Forest of Bowland Weekend

I was the last of our party to set off for home from Dunsop Bridge on Sunday. With a measure of sadness, I watched everyone depart. Sitting in my car, in the pouring rain, I found releasing the clutch pedal surprisingly difficult. My joints were refusing to cooperate. I promised myself a soak in the bath and a night on the sofa with the feet up, but just a few yards down the road I was already thinking I want to do that again. That weekend was amazing. 

In three days, we’d had five runs. We’d pottered around Barrowford’s trails on a mild afternoon, we’d charged through woodland by torchlight, we’d made the journey from Sawley to Barrowford via lanes, tracks and bridleways and returned via a route that saw Pendle Hill in the way and ploughed on regardless. Finally, we’d gone to the very centre of the UK and added another 10 miles to the weekend’s tally.

I’ll admit to being pleased that I’d made it around all the routes. I’ll admit to feeling totally cream-crackered, and I’ll admit to something else if you promise not to call me a complete softy: fellow trail runners – you are a brilliant bunch and it’s been a joy to be with you. 

I think that trail running brings out the best in people. When running isn’t competitive, there’s a different dynamic. You learn about each other’s strengths, but you don’t capitalise on the things they find more of a challenge. It’s inspiring to hear what people have done, what they’re training for and which landscapes they love. It’s the shared experience of the slippery descent, the foot-soaking moss and of tiptoeing safely past a herd of curious Angus steers. It makes me happy. I think it makes you happy too.

If you heard me uttering a few choice words as I was heading up the zig-zags on Pendle, I’m sorry.  If I pinched one too many of your chips in the pub, I apologise. Thank you for every hand you offered when climbing the stiles, thank you for holding gates, thanks for every warning you called out and for trying to get Match of the Day on the TV late on Saturday night. Thanks for the brews made and the laughs and the giggles, the encouragement when the knees were whingeing and for so many moments of sheer magic.  

Now, after all that gushing sentimentality, let’s see if I can remember where we ran.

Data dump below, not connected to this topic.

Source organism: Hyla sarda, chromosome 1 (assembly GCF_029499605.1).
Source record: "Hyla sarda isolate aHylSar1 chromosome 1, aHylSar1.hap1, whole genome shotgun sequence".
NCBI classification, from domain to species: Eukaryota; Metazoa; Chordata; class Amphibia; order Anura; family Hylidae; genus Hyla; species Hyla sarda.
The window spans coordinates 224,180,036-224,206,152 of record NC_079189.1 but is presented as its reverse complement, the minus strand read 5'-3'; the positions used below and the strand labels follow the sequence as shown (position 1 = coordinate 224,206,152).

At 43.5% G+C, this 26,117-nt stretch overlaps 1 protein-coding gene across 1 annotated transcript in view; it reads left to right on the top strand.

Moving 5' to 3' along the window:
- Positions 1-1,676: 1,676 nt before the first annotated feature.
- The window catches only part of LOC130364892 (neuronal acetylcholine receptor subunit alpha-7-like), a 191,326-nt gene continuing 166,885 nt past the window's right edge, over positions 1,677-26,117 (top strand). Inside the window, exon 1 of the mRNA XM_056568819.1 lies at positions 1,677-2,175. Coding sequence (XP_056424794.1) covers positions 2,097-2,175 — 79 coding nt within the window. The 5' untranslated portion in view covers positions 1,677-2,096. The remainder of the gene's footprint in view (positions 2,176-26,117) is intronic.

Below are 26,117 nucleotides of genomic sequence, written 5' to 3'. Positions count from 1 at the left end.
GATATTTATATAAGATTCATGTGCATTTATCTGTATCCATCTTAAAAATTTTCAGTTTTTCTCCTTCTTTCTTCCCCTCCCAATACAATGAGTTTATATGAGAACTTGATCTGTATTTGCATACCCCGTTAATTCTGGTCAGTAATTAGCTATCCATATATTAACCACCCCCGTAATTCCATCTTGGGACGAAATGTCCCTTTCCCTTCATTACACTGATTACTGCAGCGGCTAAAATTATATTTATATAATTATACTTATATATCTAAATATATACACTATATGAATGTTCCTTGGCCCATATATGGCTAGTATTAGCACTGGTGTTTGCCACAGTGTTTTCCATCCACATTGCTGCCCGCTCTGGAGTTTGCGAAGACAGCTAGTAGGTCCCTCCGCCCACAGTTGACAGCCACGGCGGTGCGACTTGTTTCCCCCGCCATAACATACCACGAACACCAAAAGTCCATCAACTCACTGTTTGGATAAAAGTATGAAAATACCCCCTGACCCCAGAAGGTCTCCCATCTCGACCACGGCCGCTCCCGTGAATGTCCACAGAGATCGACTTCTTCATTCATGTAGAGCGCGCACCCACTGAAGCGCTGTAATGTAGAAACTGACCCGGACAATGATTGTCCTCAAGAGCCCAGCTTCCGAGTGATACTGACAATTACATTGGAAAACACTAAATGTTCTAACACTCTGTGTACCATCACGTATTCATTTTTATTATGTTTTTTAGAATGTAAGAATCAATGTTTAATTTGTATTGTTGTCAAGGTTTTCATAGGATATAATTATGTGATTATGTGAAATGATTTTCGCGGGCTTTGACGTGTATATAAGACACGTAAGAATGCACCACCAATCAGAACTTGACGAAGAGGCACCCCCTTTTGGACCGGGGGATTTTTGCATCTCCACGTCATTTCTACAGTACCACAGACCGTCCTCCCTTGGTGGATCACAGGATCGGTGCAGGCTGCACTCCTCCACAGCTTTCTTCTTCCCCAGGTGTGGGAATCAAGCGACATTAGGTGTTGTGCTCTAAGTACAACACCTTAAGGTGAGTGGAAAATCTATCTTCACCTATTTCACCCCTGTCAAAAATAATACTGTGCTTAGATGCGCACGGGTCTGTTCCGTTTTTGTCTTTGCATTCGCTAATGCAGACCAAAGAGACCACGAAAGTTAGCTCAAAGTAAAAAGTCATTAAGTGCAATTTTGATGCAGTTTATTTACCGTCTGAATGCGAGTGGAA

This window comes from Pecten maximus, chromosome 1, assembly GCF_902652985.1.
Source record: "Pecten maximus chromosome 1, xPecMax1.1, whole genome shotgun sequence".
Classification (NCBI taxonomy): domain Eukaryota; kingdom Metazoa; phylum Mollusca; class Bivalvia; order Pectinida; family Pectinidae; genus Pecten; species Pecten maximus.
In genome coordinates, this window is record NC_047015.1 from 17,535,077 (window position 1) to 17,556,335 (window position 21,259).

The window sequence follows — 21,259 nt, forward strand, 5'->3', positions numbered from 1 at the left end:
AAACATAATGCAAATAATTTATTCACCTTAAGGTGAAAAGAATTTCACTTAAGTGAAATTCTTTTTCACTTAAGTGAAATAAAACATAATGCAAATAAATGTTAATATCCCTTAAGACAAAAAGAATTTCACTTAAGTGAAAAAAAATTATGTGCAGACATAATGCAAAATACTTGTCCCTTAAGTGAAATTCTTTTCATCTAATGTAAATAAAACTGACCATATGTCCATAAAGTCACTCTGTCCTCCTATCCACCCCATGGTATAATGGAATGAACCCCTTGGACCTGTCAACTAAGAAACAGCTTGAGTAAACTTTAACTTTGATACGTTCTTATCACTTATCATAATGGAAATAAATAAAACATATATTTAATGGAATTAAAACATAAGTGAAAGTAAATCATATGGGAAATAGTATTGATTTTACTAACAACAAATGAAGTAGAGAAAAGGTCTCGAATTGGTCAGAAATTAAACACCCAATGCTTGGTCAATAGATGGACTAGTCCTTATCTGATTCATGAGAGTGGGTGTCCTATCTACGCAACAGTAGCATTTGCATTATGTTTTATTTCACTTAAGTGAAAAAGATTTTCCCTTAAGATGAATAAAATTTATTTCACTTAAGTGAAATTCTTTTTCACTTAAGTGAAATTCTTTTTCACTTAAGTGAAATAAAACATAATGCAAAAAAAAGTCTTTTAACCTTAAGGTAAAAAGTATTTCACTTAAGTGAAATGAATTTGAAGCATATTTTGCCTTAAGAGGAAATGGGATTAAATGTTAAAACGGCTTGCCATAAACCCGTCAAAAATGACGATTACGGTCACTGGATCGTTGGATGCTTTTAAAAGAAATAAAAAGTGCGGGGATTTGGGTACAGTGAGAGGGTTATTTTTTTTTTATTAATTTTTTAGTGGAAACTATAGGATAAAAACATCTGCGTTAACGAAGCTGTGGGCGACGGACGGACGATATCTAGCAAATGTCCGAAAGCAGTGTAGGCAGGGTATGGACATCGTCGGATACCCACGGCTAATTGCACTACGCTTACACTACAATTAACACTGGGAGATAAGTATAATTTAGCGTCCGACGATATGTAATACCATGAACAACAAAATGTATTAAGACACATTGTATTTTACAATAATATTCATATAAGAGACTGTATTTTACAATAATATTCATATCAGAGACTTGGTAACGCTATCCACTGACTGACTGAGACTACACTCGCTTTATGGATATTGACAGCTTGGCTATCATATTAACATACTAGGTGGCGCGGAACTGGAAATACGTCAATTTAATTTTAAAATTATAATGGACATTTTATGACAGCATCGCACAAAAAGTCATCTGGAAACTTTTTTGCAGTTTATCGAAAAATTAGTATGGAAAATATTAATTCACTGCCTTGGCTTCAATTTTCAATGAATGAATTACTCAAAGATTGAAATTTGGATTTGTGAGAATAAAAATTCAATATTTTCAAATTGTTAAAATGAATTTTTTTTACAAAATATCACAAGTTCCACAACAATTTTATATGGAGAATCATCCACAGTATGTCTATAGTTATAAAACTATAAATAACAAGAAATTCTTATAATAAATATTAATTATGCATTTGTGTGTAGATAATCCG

Friday, 1st March – A trot around Barrowford – 7km

We met at the Pendle Heritage Centre and started with a quick round of introductions. For some, there were lots of new face and names, but the conversation was soon flowing on the perennial pre-run topic of what to wear. The afternoon was overcast but dry, and we’d been waiting to start down by Pendle Water. Away from the river, the air felt warmer, and once we were moving, we were regretting the extra layers. 

It took no time to leave the tarmac behind. We picked up a track that saw us nipping under a dual carriageway and onto the side of the Leeds–Liverpool canal. Just beyond that lies a path which winds through a stretch of woodland and emerges by a road. On the other side, there is another leafy lane, industrial buildings vying with the greenery, a paddock with a stout pony, another road crossing and then a long sloping field – where a flock of sheep made a rapid getaway as we approached.

Just beyond the pavements where most runners plod are footpaths, footbridges, cottages tucked into corners, there are green spaces and tracks across them, bare hawthorns waiting for the real spring, a reservoir that’s invisible until you’re at its side – a feeder perhaps for the adjacent waterway. There is the delight of discovery, of spotting a track that leads somewhere new. 

We crossed the canal and headed towards Higherford, then took the stone packhorse bridge across Pendle Water. North of the village, just beyond the creep of housing, lies rich pasture land. It’s verdant, gently sloping, good easy running apart from one well-disguised bog right at the end that that soaked everyone’s feet. Standing there, waiting to use the stile, joking about how we’d almost managed a run with dry tootsies, the last of the ice was broken. Squelching just a little, we headed back to base for a brew, a doughnut and a change of footwear. 

Friday, 1st March – Headtorches at the ready in Sabden – 10km 

The gang had grown. Those whose work commitments left them unable to join the fun earlier, met us in Sabden for our night run, raring to go. It was a chatty, noisy crew that headed out past St Nicholas Church. There was enough daylight to see the odd hazard on the wide trail that took us east along the valley, but head-torches torches were rapidly switched on when we crossed Sabden Brook and headed over the rough, tussocky grassland up to Padiham Heights. 

From the high point, the lights of the towns and villages below twinkled – made warm and magical by the darkness and distance. But the raw, elemental nature of our surroundings returned almost immediately as we had to cross a bog. It wasn’t as bad as sink-or-swim, more a case of getting ready to change direction when the person in front plunged deeper than expected. Cattle were mentioned which prompted some swift progress across the tricky ground, but mercifully, no hooves were heard thundering, and we clambered over a rickety stile into Black Hill Woods.